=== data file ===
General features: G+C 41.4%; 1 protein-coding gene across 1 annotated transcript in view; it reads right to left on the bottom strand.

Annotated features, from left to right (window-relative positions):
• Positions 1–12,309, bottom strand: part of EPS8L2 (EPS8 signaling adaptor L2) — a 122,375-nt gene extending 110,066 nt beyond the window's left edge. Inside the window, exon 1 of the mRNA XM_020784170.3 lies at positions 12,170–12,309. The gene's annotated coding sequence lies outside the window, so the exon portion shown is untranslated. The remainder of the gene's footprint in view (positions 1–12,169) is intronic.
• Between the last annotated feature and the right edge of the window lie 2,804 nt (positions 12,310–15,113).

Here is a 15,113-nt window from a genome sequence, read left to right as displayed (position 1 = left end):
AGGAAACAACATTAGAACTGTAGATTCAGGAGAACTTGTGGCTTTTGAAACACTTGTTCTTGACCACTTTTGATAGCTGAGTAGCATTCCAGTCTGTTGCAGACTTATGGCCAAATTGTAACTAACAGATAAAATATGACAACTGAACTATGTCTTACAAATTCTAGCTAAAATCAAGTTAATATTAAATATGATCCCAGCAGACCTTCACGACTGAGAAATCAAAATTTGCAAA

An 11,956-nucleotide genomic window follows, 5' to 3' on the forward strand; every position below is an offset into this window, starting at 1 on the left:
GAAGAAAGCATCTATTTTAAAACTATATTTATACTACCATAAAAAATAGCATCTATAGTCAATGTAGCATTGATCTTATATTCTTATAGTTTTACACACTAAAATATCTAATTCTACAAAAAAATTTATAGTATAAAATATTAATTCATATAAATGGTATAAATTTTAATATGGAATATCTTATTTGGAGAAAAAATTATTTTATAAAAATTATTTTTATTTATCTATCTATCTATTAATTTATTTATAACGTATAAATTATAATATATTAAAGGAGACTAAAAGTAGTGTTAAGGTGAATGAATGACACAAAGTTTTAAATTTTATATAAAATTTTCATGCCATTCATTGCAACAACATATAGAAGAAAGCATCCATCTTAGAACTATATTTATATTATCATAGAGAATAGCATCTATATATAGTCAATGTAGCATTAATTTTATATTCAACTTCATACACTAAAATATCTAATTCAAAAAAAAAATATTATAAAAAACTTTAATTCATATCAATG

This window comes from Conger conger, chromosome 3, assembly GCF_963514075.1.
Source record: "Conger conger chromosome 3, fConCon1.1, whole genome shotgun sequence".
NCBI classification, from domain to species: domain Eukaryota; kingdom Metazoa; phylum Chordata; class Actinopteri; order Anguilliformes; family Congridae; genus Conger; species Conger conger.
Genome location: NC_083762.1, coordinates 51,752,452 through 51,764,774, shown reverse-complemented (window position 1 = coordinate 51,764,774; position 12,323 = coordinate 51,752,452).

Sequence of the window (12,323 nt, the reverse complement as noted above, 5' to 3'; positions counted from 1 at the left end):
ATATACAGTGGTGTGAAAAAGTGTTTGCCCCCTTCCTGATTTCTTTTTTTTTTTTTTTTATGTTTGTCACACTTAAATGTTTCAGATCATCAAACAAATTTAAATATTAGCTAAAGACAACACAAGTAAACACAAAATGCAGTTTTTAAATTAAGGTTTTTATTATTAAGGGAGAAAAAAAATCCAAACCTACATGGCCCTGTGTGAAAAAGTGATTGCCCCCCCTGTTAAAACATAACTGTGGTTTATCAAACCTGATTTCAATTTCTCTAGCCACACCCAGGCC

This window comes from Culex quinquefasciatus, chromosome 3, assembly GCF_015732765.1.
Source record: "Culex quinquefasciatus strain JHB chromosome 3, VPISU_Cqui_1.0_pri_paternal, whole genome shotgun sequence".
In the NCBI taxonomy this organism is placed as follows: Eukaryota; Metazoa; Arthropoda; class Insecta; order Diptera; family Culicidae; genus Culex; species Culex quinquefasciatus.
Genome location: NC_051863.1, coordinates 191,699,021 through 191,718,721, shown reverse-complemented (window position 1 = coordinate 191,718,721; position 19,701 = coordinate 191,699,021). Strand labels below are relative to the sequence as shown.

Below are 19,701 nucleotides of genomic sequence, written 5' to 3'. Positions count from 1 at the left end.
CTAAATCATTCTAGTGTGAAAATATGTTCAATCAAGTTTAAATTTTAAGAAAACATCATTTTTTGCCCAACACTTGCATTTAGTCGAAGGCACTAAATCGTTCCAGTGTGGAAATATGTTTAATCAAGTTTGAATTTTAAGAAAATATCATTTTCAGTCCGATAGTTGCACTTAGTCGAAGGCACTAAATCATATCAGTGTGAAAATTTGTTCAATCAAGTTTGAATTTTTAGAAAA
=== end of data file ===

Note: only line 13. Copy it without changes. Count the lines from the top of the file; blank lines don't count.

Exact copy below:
Sequence of the window (12,323 nt, the reverse complement as noted above, 5' to 3'; positions counted from 1 at the left end):